HDL levels in pacific islanders

P. J. Nestel, P. Zimmet

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8 Citations (Scopus)


Although the concentration of high density lipoprotein (HDL) cholesterol is a sensitive index of coronary heart disease (CHD) risk in Caucasians there is little evidence for differences in HDL levels between populations with low and high prevalence of CHD. This study compares the concentrations of apolipoprotein AI, the major HDL protein, in South Pacific Islanders of different ethnic origin. In two rural populations on Ouvea, the mean AI levels were 94 and 91 mg/dl, respectively, for Melanesian and Polynesian men. These values are substantially lower than in a group of Australian men (120 20 mg/dl). A further comparison between rural and urbanized Polynesian males in Western Samoa showed that urbanization led to higher AI levels (117 mg/dl in the town versus 94 mg/dl in the village). A survey of factors that influence HDL levels suggests that the higher AI levels were due to changes in diet, including fat and alcohol consumption. The prevalence of probable CHD in Western Samoan men aged 40-69, determined by electrocardiography, was about half that reported in an Australian survey. Thus the lower AI levels in the Western Samoan men appeared not to be related to the prevalence of CHD which was less than among Australians who have higher HDL concentrations.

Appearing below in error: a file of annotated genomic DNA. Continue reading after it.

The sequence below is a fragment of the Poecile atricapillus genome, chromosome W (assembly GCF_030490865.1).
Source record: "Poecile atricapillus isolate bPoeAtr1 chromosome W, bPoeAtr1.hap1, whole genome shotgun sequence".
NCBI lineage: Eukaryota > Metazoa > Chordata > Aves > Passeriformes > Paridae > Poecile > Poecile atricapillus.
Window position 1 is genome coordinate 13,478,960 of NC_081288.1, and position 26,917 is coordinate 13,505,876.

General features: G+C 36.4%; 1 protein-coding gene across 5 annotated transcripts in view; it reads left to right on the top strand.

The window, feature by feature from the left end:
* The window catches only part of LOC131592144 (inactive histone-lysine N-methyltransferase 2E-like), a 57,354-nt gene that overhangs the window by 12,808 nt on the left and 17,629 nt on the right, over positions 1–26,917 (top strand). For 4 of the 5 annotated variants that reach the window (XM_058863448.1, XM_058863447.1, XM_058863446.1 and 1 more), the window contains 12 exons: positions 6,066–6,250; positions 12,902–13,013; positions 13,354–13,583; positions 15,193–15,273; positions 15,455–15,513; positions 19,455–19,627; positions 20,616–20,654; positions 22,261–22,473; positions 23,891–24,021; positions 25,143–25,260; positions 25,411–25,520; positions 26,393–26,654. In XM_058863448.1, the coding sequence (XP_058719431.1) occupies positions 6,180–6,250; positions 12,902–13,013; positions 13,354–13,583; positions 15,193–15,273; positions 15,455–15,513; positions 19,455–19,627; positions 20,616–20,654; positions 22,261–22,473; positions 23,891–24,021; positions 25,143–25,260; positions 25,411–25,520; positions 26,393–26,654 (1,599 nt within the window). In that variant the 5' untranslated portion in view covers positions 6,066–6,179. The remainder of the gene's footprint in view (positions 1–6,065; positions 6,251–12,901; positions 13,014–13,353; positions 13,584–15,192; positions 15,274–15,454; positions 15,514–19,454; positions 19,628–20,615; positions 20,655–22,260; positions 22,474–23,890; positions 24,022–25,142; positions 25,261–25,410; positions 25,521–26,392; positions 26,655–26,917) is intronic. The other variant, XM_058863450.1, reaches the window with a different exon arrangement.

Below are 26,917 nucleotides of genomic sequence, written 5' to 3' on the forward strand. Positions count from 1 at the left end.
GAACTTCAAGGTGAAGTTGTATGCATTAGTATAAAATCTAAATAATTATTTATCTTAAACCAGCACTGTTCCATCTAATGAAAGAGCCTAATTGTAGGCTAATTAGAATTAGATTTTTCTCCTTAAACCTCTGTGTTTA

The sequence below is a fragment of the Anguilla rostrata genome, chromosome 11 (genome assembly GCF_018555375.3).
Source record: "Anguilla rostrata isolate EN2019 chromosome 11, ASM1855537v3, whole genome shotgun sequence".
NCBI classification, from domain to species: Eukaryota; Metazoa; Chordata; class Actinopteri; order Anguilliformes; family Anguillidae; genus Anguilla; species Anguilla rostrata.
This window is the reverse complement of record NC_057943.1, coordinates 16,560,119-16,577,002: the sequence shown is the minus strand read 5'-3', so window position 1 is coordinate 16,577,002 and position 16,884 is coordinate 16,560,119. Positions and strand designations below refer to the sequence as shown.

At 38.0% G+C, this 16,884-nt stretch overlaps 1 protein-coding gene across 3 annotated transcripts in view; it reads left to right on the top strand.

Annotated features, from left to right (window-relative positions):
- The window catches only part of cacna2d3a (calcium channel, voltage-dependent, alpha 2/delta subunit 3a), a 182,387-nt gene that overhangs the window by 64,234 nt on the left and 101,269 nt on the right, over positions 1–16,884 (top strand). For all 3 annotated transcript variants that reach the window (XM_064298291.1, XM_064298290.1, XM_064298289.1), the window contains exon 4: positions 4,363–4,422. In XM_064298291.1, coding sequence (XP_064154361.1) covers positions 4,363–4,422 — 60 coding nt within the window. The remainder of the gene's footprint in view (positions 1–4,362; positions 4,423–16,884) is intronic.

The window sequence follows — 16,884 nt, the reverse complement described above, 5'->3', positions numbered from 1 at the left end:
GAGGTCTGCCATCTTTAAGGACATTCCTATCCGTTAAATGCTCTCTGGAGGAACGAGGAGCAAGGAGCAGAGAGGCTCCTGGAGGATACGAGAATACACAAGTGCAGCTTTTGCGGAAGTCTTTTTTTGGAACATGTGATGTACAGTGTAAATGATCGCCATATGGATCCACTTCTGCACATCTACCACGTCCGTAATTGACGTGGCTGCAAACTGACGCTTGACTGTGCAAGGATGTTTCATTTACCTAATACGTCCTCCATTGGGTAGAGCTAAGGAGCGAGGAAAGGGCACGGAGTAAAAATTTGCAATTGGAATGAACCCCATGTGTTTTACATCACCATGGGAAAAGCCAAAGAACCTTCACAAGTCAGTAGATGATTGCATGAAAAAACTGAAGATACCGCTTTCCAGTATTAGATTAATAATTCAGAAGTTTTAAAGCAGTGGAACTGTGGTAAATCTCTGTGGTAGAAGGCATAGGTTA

Original languageEnglish
Pages (from-to)257-262
Number of pages6
Issue number3-4
Publication statusPublished - 1981
Externally publishedYes


  • Alcohol
  • Apolipoproteins
  • High density lipoprotein
  • Ischaemic heart disease
  • Pacific islanders
  • Urbanization

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